We have also not moved quickly enough to fund content on platforms that tamariki and rangatahi use. Māori are younger than the general population and we can lead the tide to new platforms.
Create two Māori radio networks
For me, radio is about personalities. To be able to have the best half-dozen Māori personalities as stars on an Aotearoa FM network that promotes te reo will help build the language quickly and efficiently. Imagine having bilingual stars like Stacey Morrison and Matai Rangi Smith evangelising, entertaining, and enlightening on air.
Material from this station should promote artists who produce contemporary, te reo content that’s woven into other music material and have a healthy language level (ideally 30-50 percent) in the talk breaks. This will help our language learners build their bridge from the beginner side of the river to a level of fluency.
Also, we should create a fully fluent AM network that is talk-based, and fund a breakout window for iwi and hapū. As a Kāi Tahu, I understand dialect is important but the biggest battle at the moment from my perspective is to get people speaking and, most importantly, learners listening.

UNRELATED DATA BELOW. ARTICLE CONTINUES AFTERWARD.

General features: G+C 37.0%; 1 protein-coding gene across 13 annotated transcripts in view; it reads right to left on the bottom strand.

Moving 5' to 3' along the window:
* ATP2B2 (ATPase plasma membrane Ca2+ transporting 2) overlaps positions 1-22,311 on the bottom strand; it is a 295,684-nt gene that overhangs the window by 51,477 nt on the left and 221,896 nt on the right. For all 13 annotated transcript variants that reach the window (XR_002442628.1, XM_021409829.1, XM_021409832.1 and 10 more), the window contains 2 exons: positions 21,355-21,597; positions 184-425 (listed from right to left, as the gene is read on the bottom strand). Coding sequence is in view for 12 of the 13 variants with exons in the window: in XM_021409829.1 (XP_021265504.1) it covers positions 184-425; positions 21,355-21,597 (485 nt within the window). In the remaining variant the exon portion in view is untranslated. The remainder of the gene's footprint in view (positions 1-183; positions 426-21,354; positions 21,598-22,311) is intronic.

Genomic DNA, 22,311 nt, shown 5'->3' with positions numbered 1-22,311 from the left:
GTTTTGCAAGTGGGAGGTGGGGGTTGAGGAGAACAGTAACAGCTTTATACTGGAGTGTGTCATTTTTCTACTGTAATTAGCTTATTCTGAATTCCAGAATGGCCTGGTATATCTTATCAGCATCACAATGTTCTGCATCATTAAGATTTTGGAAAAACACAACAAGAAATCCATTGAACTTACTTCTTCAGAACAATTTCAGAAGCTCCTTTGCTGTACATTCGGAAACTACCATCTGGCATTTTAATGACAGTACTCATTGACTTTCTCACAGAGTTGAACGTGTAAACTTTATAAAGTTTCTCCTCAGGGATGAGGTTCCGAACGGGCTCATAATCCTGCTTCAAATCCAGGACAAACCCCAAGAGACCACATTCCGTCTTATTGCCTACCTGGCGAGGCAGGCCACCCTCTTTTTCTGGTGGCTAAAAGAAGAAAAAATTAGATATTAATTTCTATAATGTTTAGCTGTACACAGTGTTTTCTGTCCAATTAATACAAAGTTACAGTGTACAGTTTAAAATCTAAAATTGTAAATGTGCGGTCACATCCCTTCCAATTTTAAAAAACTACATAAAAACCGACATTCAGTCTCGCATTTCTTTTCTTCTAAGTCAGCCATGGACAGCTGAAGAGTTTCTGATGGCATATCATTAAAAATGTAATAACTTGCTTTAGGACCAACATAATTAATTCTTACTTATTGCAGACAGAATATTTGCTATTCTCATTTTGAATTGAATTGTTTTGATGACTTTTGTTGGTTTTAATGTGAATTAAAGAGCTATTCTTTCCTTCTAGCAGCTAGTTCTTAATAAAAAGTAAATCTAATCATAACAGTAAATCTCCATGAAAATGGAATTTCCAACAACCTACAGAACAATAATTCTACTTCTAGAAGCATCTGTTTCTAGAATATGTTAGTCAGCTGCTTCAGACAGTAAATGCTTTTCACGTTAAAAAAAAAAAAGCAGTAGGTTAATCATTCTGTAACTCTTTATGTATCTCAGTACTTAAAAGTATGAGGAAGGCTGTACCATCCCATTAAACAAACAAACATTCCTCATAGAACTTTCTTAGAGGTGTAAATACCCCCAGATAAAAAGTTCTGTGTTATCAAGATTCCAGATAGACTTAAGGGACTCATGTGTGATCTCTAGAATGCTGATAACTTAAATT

Rationalising old media platforms doesn’t mean less diversity
One of the potential dangers flagged by some of the community is that a one-stop shop of Māori news will endanger a diversity of voices.
But even with multiple linear broadcast news services available now, there is not a huge difference in views, content choice, and treatment. Take a look at Te Karere and Te Kaea sometime — there’s no obvious difference. They get the same press releases, and their crew and reporters go to the same pressers and hui. The issues of the day that affect Māori are gazed at through a similar lens.
Rationalising old media doesn’t mean there will be a lack of diversity. In fact, the fragmentation in funding to new players in the multi-platform market should mean there will be more chances for smaller, more independent voices to emerge. The issue then becomes discoverability, so having curation hubs that are well-marketed and have strong followings become important.
Lobby for a strong say in decisions for Rautaki Māori funding from the Ministry of Culture and Heritage/NZ On Air
Even though funding for Māori broadcasting sits outside NZ On Air, we need to rally together to ensure that the Rautaki Māori funding of NZ On Air is used positively to challenge prejudice held against Māori by mass audiences, create positive Māori protagonists, and not use negative themes (usually involving crime) to appeal to general audiences.
A review is urgently needed. Some people will have the way they work changed. That is a media-wide phenomenon and we need to stay relevant. Kudos to Nanaia for calling this initiative.